Review: Slippery Creatures (Will Darling Adventures #1) by K.J. Charles

The bad news: This book does not end with a happily ever after. The good news: Because it’s book 1 of a trilogy! Will and Kim have fabulous and intense chemistry that only enhances the plot they’re embroiled in, and I look forward to seeing their relationship develop throughout the next two books. As always,Continue reading “Review: Slippery Creatures (Will Darling Adventures #1) by K.J. Charles”

Review: Gilded Cage (Lilywhite Boys #2) by K.J. Charles

I re-read the first Lilywhite Boys book right before starting this one, because I could and because it’s that good. This book concludes the short series admirably, though I highly recommend also making sure to read “The Ratcatcher’s Daughter” to get a better feel for the overall conflict. The first book is from a singleContinue reading “Review: Gilded Cage (Lilywhite Boys #2) by K.J. Charles”

Review: The Rat-Catcher’s Daughter (Lilywhite Boys #0.5) by K.J. Charles

One of my favorite things about K.J. Charles’ writing is how she weaves together emotion, intrigue, and suspense. Another of my favorite things is how she inserts non-straight and nonbinary characters without unnecessary fanfare into historical fiction that too often lacks such representation as it it never existed before the twentieth century. In combination, sheContinue reading “Review: The Rat-Catcher’s Daughter (Lilywhite Boys #0.5) by K.J. Charles”

Review: Spectred Isle (Green Men #1) by K.J. Charles

Though it’s not stated explicitly, I think this book is best read after the author’s The Secret Casebook of Simon Feximal. Some secondary characters cross over, and it provides a good grounding on how the supernatural exists in this world. However, this book takes a deeper look at the nature of magic in this versionContinue reading “Review: Spectred Isle (Green Men #1) by K.J. Charles”

Review: Proper English (Think of England #0.5) by K.J. Charles

I will happily read pages and pages of characters in a historical novel interact at a house party. Bonus points if half of them don’t like each other, the other half like each other a bit too much, and at least one person is outright rude. I enjoyed myself so much, following the point ofContinue reading “Review: Proper English (Think of England #0.5) by K.J. Charles”

Review: Any Old Diamonds (Lilywhite Boys #1) by K.J. Charles

K.J. Charles has officially become one of “those authors,” in which I purchase the book on release day and stay up way too late finishing it on a work night. And I have zero regrets about it. This particular book references the concept of the Victorian-era melodrama multiple times. Then, it drags the reader alongContinue reading “Review: Any Old Diamonds (Lilywhite Boys #1) by K.J. Charles”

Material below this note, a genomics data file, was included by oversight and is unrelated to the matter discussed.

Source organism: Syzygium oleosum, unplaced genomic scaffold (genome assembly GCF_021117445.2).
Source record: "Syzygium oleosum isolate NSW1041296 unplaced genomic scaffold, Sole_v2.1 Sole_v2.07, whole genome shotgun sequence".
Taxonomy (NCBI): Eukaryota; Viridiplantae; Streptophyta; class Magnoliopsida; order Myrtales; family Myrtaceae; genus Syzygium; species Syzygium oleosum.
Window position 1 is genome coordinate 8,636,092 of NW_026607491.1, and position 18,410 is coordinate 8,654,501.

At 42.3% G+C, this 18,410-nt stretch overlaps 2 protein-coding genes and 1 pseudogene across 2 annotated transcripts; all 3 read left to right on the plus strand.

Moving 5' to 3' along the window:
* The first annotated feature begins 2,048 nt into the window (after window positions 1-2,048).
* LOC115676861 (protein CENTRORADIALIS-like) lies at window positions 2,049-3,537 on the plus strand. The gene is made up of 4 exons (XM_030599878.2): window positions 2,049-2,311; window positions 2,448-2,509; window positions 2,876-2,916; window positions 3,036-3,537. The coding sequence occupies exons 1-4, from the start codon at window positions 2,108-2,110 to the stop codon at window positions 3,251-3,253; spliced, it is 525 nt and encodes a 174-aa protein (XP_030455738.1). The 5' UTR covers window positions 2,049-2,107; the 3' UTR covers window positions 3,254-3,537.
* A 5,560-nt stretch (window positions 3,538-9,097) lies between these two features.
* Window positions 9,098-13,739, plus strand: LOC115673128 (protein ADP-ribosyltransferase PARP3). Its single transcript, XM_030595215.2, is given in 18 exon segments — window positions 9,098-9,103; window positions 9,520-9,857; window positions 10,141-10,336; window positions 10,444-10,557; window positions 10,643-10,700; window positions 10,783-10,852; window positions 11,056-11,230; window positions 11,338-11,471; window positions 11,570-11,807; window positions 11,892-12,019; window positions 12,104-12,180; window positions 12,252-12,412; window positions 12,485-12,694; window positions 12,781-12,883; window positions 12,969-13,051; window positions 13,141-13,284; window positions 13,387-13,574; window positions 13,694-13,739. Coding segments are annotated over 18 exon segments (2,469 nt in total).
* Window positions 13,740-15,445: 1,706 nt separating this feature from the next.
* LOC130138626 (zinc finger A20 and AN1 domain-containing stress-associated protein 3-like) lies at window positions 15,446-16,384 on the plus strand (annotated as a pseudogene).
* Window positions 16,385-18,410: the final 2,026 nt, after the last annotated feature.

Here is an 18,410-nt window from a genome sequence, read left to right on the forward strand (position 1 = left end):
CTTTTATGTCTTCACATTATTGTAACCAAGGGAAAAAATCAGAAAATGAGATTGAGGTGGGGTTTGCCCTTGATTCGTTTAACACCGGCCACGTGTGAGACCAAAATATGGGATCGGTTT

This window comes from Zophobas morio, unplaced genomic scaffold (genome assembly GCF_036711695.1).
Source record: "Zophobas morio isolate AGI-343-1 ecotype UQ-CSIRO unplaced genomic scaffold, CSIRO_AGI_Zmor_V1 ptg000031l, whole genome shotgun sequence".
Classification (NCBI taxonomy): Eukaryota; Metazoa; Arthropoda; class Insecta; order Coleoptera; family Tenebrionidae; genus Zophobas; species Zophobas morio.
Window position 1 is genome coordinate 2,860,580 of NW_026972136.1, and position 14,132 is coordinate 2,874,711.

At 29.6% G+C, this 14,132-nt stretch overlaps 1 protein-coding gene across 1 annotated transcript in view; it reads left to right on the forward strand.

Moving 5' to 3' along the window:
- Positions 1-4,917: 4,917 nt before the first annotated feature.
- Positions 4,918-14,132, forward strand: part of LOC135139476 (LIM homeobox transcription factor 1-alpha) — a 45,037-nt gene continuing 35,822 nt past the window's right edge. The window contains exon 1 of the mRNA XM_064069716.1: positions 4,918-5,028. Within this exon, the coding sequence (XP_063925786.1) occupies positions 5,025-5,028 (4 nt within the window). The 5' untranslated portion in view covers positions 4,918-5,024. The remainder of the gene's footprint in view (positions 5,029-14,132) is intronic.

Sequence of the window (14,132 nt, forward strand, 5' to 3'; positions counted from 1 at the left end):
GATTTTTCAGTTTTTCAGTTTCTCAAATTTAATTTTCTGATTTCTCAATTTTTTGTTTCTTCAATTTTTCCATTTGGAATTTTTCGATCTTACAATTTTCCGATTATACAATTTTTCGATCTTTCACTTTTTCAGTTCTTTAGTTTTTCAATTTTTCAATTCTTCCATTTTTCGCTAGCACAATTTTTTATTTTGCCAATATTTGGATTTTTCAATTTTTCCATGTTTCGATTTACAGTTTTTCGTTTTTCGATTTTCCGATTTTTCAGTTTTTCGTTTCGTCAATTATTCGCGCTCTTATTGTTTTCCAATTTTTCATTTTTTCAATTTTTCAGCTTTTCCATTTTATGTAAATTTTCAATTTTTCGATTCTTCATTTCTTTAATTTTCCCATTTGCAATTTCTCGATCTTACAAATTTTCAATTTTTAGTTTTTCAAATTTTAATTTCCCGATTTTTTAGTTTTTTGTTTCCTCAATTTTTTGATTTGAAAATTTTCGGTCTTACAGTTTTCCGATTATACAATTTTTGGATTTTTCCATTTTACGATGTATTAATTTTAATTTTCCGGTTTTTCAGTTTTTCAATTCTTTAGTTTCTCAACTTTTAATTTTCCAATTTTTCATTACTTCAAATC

Review: “Remnant” (Caldwell & Feximal/Whyborne & Griffin Mystery) by K.J. Charles& Jordan L. Hawk

This short story is available as a free download from K.J. Charles’ website. It is best read after Stormhaven (Whyborne & Griffin #3) by Jordan L. Hawk and the full collection of The Secret Casebook of Simon Feximal by K.J. Charles because it contains significant spoilers for both.

Review: The Secret Casebook of Simon Feximal by K.J. Charles

This intertwining collection of “short stories” are a blast to read, and I love the idea of a Holmes and Watson style pairing working together in the occult realm. This is definitely a case where the author’s notes at the end enhance the coolness of what I just read, and shows how the author’s researchContinue reading “Review: The Secret Casebook of Simon Feximal by K.J. Charles”

Review: “A Queer Trade” and Rag and Bone (A Charm of Magpies World) by K.J. Charles

This connected short story and novel take place in the world of A Charm of Magpies. A reader will get the most of these stories after reading the initial trilogy and Jackdaw.

Review: Jackdaw (A Charm of Magpies World) by K.J. Charles

I thoroughly enjoy this historical fantasy world, and I’m so glad that it extends beyond the initial trilogy. Part of what I loved most about this book in particular was seeing this world through new eyes, by a person who is neither magic nor cushioned by wealth and privilege.